• Individual Author: Farrell, Mary; Smith, Jared; Reardon, Leigh; Obara, Emmi
    Reference Type: Report
    Year: 2016

    This report presents findings from an intervention designed to increase the number of Temporary Assistance for Needy Families recipients who “reengaged” in Los Angeles County’s welfare-to-work program.

    Two behaviorally informed notices went out to different groups of participants:

    • A notice highlighting the losses they might face by not attending the reengagement appointment; and
    • A notice highlighting the benefits they might receive by attending.

    A third control group did not receive either behaviorally informed notice.

    Participants received the notice one week before their appointment. The test found that receiving a behaviorally informed notice increased the percentage of group members who engaged in the program within 30 days of their scheduled reengagement appointment, with the increase driven by the loss notice (author abstract).

    This report presents findings from an intervention designed to increase the number of Temporary Assistance for Needy Families recipients who “reengaged” in Los Angeles County’s welfare-to-work program.

    Two behaviorally informed notices went out to different groups of participants:

    • A notice highlighting the losses they might face by not attending the reengagement appointment; and
    • A notice highlighting the benefits they might receive by attending.

    A third control group did not receive either behaviorally informed notice.

    Participants received the notice one week before their appointment. The test found that receiving a behaviorally informed notice increased the percentage of group members who engaged in the program within 30 days of their scheduled reengagement appointment, with the increase driven by the loss notice (author abstract).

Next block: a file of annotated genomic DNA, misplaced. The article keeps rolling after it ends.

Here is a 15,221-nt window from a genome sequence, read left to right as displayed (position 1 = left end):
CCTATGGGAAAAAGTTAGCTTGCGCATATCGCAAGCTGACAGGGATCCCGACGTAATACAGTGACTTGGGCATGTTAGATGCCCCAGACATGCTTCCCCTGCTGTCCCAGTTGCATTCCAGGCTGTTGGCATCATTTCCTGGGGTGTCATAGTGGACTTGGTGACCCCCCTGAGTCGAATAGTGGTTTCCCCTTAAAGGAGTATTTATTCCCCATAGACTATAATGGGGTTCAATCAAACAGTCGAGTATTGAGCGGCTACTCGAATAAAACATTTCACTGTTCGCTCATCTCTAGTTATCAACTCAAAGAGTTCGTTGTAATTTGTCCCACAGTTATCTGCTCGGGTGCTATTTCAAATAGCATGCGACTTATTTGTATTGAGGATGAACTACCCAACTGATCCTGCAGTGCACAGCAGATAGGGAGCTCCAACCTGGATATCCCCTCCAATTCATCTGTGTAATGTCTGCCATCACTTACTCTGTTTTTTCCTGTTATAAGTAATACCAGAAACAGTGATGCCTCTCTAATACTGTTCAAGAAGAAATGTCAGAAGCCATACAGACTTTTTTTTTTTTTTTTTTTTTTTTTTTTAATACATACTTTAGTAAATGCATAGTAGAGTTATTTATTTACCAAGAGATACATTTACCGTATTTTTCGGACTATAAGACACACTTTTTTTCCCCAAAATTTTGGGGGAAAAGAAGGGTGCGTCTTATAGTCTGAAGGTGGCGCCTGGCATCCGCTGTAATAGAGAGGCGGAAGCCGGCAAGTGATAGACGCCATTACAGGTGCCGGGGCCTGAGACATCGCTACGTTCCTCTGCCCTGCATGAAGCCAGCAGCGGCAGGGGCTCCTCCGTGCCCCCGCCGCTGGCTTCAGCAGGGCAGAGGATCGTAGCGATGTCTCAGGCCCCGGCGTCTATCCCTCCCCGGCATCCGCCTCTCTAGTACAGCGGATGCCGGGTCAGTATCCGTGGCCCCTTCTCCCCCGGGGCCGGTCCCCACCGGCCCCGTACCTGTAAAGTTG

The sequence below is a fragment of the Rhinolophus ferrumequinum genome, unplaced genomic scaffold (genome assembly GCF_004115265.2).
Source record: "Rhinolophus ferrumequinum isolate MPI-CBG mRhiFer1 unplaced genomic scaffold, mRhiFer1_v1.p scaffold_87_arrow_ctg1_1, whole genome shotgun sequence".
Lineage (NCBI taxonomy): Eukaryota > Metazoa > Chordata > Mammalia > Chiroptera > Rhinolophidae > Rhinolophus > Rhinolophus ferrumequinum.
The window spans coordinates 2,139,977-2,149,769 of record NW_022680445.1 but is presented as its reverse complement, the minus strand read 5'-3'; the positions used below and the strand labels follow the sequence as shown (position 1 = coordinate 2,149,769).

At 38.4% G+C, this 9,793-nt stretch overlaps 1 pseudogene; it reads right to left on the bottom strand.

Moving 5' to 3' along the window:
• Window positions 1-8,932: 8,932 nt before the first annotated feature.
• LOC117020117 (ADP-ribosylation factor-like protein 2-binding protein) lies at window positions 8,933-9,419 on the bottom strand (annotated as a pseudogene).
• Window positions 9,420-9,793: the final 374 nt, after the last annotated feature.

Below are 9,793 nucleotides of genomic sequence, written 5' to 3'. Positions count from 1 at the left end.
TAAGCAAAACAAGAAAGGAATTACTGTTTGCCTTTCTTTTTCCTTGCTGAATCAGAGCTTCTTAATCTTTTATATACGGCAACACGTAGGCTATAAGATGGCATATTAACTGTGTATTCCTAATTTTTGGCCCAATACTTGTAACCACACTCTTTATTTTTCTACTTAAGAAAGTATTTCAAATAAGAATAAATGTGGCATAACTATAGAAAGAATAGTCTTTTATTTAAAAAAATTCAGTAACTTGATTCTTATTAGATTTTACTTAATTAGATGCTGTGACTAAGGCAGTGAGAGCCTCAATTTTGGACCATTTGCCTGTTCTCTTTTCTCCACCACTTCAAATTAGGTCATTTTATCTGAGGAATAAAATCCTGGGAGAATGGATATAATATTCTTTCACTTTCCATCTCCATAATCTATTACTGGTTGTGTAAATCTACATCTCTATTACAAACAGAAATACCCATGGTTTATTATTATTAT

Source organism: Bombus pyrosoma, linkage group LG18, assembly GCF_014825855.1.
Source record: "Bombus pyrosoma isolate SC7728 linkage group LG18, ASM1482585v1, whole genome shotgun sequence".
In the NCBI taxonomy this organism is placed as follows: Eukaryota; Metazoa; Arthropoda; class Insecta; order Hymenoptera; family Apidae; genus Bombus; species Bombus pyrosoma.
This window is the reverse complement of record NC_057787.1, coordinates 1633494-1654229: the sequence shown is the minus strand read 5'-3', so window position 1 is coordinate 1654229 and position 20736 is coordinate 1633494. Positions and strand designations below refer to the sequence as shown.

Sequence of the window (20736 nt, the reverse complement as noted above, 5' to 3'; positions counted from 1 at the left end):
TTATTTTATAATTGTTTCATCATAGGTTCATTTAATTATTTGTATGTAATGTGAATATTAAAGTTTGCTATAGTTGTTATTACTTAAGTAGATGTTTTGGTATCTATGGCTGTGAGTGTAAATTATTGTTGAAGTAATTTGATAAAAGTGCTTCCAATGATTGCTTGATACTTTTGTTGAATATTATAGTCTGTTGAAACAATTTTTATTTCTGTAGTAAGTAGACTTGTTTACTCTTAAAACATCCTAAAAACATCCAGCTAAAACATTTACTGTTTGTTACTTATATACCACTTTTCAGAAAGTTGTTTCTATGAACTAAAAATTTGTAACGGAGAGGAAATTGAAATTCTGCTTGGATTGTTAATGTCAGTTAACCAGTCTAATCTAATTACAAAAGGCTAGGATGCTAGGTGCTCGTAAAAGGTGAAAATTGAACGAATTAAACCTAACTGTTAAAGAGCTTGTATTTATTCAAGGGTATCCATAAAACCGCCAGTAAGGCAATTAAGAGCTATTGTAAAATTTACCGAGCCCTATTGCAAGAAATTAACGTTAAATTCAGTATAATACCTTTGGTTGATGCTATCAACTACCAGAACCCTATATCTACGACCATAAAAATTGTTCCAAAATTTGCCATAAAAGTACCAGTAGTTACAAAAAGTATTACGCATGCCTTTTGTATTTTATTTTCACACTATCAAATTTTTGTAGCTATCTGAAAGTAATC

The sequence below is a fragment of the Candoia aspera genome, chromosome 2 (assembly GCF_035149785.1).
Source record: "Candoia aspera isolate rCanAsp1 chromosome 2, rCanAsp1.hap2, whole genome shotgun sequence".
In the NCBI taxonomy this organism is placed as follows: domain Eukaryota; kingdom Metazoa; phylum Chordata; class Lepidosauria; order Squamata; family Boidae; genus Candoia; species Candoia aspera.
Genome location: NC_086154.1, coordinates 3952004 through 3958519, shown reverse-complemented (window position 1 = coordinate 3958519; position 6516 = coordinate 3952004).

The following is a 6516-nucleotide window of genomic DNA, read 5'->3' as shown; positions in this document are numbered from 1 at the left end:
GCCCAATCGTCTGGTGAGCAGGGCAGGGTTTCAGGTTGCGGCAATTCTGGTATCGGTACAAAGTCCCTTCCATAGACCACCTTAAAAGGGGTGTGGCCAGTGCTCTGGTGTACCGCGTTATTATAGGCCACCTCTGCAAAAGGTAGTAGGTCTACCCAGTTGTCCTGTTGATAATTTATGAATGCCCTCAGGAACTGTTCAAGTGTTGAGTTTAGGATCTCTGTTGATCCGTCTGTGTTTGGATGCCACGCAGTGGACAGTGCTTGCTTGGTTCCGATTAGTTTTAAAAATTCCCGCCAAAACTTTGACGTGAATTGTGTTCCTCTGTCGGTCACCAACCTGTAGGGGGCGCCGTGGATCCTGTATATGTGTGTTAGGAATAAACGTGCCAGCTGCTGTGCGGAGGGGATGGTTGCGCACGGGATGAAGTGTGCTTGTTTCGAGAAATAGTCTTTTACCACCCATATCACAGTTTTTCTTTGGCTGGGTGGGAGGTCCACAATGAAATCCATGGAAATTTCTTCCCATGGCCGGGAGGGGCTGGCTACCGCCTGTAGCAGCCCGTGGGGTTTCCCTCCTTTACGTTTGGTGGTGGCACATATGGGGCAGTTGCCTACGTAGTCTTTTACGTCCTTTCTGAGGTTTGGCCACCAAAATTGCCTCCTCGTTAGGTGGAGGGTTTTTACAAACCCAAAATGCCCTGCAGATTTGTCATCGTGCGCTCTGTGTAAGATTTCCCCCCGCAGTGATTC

• Individual Author: Office of Child Support Enforcement
    Reference Type: Stakeholder Resource
    Year: 2016

    In the Behavioral Interventions for Child Support Services (BICS) demonstration project, the Office of Child Support Enforcement (OCSE) has competitively awarded grants to seven states and the District of Columbia to better understand individuals' behavior and decision-making ability when it comes to participating in the child support program.The five-year demonstration is exploring the potential relevance and application of behavioral economics principles to child support services, focusing on areas such as modification of orders and early engagement in the child support establishment process.

    The project launched on September 30, 2014, and builds on the Behavioral Interventions to Advance Self-Sufficiency (BIAS) project conducted by the Administration for Children and Families, Office of Planning, Research and Evaluation. Ohio, Texas and Washington's child support programs participated in BIAS and showed promising results. The eight sites participating in BICS are California, Colorado, the District of Columbia, Georgia, Ohio, Texas, Vermont, and Washington. (Author...

    In the Behavioral Interventions for Child Support Services (BICS) demonstration project, the Office of Child Support Enforcement (OCSE) has competitively awarded grants to seven states and the District of Columbia to better understand individuals' behavior and decision-making ability when it comes to participating in the child support program.The five-year demonstration is exploring the potential relevance and application of behavioral economics principles to child support services, focusing on areas such as modification of orders and early engagement in the child support establishment process.

    The project launched on September 30, 2014, and builds on the Behavioral Interventions to Advance Self-Sufficiency (BIAS) project conducted by the Administration for Children and Families, Office of Planning, Research and Evaluation. Ohio, Texas and Washington's child support programs participated in BIAS and showed promising results. The eight sites participating in BICS are California, Colorado, the District of Columbia, Georgia, Ohio, Texas, Vermont, and Washington. (Author introduction)

  • Individual Author: Dinan, Kinsey; Kealey, Edith; Kirchheimer, Rebecca
    Reference Type: Conference Paper
    Year: 2015

    This powerpoint presentation from the 2015 NAWRS conference discusses an implementation evaluation of a 2015 redesign of an online application to SNAP in NYC.

    This powerpoint presentation from the 2015 NAWRS conference discusses an implementation evaluation of a 2015 redesign of an online application to SNAP in NYC.